S n the foyer out­side Ike Ru­bio, Bra­man is a se­cond-gen­er­a­tion im­mi­grant.

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INor­man Bra­man’s of­fice, above his BMW show­room in down­town Mi­ami where he sells Bu­gat­tis, Bent­leys, and Ben­zes as well as BMWS, there’s an im­pres­sive GOP power wall— of a cer­tain era. There’s a photo of Bra­man sprawled on a couch in the White House, op­po­site Ger­ald Ford. There’s Jack Kemp, Henry Kissinger. Two shots of Bra­man shak­ing hands with Rea­gan, both in­scribed, “To Nor­man Bra­man, with best wishes, Ron­ald Rea­gan.”

It’s not be­cause the 83-year-old auto mag­nate has re­treated from pol­i­tics that the peo­ple on his wall are mostly in their 90s or de­ceased. In Mi­ami, where un­til re­cently Bra­man was su­ing the city to block con­struc­tion of a 1,000-foot-tall en­ter­tain­ment com­plex that looks like a gi­ant toe­nail clipper, he re­mains a for­mi­da­ble tor­men­tor and oc­ca­sional ally of lo­cal politi­cians. But na­tion­ally, he said, no­body’s been worth tak­ing pic­tures with.

“I haven’t had a cause, a political cause, since Kemp passed away,” Bra­man said, re­fer­ring to the for­mer New York con­gress­man, pres­i­den­tial can­di­date, and Com­pas­sion­ate Con­ser­va­tive 1.0. We were sit­ting in a con­fer­ence room decked out in Revo­lu­tion­ary War mem­o­ra­bilia: a 240-year-old Amer­i­can flag, a framed let­ter by Ge­orge Wash­ing­ton. Bra­man (BRAY-MIN) is tall, lean, and a bit creaky. His hair, for­merly curly and sump­tu­ous, is mostly white tufts now. “You’re not go­ing to find any ma­jor dol­lars in the [Ge­orge W.] Bush cam­paign, and you’re not go­ing to find any ma­jor dol­lars in the Rom­ney cam­paign from me,” he said.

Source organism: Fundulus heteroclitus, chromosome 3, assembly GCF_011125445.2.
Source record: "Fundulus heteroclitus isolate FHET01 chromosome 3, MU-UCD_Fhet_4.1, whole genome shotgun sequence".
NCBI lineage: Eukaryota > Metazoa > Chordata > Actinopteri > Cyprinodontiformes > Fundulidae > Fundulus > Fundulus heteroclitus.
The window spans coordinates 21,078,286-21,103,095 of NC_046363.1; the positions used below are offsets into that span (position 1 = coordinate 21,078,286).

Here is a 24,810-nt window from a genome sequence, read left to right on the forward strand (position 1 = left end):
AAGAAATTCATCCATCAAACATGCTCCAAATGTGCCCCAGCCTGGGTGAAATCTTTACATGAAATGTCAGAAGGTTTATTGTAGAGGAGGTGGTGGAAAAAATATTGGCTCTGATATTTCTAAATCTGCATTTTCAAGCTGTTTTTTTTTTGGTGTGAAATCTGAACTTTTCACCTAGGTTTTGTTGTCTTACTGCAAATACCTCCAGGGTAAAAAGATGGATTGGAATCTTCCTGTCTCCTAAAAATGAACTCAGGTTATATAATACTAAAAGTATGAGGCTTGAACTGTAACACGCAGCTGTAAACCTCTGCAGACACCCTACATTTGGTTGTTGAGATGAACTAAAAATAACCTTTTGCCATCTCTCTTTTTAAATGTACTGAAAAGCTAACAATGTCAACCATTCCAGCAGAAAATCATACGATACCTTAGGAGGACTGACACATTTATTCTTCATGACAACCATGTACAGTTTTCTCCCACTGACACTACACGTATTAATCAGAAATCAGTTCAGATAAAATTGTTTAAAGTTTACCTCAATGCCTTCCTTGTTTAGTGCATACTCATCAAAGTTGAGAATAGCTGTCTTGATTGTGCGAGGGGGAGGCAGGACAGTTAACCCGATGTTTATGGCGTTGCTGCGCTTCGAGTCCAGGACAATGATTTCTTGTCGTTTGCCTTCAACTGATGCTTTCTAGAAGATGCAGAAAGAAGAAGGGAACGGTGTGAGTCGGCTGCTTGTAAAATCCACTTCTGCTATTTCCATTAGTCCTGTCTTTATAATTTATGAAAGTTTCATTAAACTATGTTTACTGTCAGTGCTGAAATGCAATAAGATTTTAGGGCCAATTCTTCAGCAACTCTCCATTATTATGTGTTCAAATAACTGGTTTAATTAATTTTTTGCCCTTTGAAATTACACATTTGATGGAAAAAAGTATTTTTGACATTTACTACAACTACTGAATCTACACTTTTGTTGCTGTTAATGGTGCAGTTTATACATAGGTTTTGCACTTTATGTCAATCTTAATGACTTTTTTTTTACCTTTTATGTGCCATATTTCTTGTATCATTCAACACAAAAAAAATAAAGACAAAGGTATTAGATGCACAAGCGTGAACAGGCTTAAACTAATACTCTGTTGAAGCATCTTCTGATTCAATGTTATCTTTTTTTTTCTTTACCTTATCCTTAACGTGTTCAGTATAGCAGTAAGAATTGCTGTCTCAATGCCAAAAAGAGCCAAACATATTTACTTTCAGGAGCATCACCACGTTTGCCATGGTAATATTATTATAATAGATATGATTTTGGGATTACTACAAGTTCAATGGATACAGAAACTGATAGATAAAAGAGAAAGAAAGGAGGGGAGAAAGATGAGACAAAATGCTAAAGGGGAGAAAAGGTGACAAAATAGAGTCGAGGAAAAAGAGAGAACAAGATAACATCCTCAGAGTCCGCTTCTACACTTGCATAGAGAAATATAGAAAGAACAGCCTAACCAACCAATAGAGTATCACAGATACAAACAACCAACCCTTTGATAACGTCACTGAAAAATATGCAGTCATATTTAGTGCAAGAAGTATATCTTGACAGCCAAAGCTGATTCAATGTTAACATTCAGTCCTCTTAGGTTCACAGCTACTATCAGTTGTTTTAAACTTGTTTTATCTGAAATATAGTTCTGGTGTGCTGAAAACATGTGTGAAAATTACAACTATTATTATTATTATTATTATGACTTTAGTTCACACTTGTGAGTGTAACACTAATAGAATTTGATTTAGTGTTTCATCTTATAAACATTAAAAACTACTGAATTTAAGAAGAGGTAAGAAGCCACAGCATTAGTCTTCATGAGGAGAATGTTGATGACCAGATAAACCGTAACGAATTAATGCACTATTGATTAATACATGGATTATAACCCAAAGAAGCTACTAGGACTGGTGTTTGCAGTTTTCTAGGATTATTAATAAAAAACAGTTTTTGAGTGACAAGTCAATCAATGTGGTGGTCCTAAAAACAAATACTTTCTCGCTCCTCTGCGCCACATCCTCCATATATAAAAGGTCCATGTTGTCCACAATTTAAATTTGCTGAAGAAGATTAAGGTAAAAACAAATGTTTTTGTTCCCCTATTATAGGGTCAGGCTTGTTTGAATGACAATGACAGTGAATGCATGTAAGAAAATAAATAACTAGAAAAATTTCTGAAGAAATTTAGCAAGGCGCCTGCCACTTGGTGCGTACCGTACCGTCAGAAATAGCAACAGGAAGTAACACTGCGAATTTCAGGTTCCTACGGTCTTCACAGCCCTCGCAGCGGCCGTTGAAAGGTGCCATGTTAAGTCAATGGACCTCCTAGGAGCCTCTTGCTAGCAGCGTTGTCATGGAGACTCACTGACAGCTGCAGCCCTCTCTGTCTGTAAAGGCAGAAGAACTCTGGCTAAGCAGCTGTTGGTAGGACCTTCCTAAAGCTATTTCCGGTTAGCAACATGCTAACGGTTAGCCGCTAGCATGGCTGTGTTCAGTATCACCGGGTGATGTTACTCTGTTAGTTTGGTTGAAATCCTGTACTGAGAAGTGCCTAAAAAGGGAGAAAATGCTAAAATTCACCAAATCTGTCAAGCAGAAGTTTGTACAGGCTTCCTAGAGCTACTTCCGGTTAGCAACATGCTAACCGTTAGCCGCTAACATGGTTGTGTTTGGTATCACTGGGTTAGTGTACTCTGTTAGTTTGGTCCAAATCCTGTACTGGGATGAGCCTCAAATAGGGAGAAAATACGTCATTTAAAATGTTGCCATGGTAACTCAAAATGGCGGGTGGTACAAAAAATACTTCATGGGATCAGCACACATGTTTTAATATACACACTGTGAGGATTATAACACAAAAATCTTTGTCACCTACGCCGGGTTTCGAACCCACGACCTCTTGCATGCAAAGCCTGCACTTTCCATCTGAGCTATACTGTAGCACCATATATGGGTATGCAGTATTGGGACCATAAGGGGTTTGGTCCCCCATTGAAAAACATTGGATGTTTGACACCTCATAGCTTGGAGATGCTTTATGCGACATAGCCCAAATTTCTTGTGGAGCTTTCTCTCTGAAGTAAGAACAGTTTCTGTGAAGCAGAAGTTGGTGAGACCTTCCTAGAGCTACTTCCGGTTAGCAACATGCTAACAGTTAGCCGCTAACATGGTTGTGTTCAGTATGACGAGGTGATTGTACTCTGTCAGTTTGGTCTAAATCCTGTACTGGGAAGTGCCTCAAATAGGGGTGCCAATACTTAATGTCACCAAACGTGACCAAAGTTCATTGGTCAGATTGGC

Then came Marco Ru­bio. The first-term Florida sen­a­tor, Bra­man said, is “the first politi­cian that has in­spired, truly in­spired” him in decades. Whereas Bra­man’s lo­cal ac­tivism, which is mostly about de­feat­ing tax hikes, has a blood­less qual­ity to it, his sup­port for Ru­bio feels pa­ter­nal. Bra­man has flown his pro­tégé to Is­rael and has funded a univer­sity teach­ing gig. He also em­ploys the politi­cian’s wife, Jeanette, at his fam­ily foun­da­tion. Af­ter Ru­bio’s father died in 2010, Bra­man called him al­most ev­ery day.

Their bond orig­i­nated in 2005, when Ru­bio, a state rep­re­sen­ta­tive, backed a fa­vored Bra­man pro­ject that then-florida Gov­er­nor Jeb Bush had ig­nored. But be­neath the trans­ac­tional com­po­nent of their re­la­tion­ship is a kind of May-de­cem­ber bro­mance. “I think Nor­man just re­ally likes him per­son­ally,” said for­mer Florida House Mi­nor­ity Leader Dan Gel­ber, a Mi­ami Demo­crat who’s friends with both men. “Thinks he’s charm­ing. Likes his fam­ily.” Bra­man, who’s do­nated $6 mil­lion to Ru­bio’s su­per PAC, is the sen­a­tor’s most gen­er­ous bene­fac­tor. While Ru­bio’s other mon­eyed friends skew reclusive—hedge fun­ders Paul Singer and Ken Grif­fin are also ma­jor con­trib­u­tors— Bra­man main­tains an un­usu­ally high pro­file for a megadonor worth an es­ti­mated $1.87 bil­lion. His decades of Mi­ami elec­tion­eer­ing, com­bined with his close per­sonal ties to Ru­bio, pro­vided fod­der for a New York Times piece last May that probed his in­flu­ence on the sen­a­tor’s ca­reer.

In the sea­son of The Don­ald, though, $6 mil­lion from your fa­vorite bene­fac­tor is only ta­ble stakes. With­out it, there’s al­most no way Ru­bio would have sur­vived his face-plant on the New Hamp­shire de­bate stage, where he came off like a talk­ing Ken doll with a bat­tery is­sue, much less the se­ries of bru­tal dis­ap­point­ments in pri­maries since then. Some pre­dict he’ll quit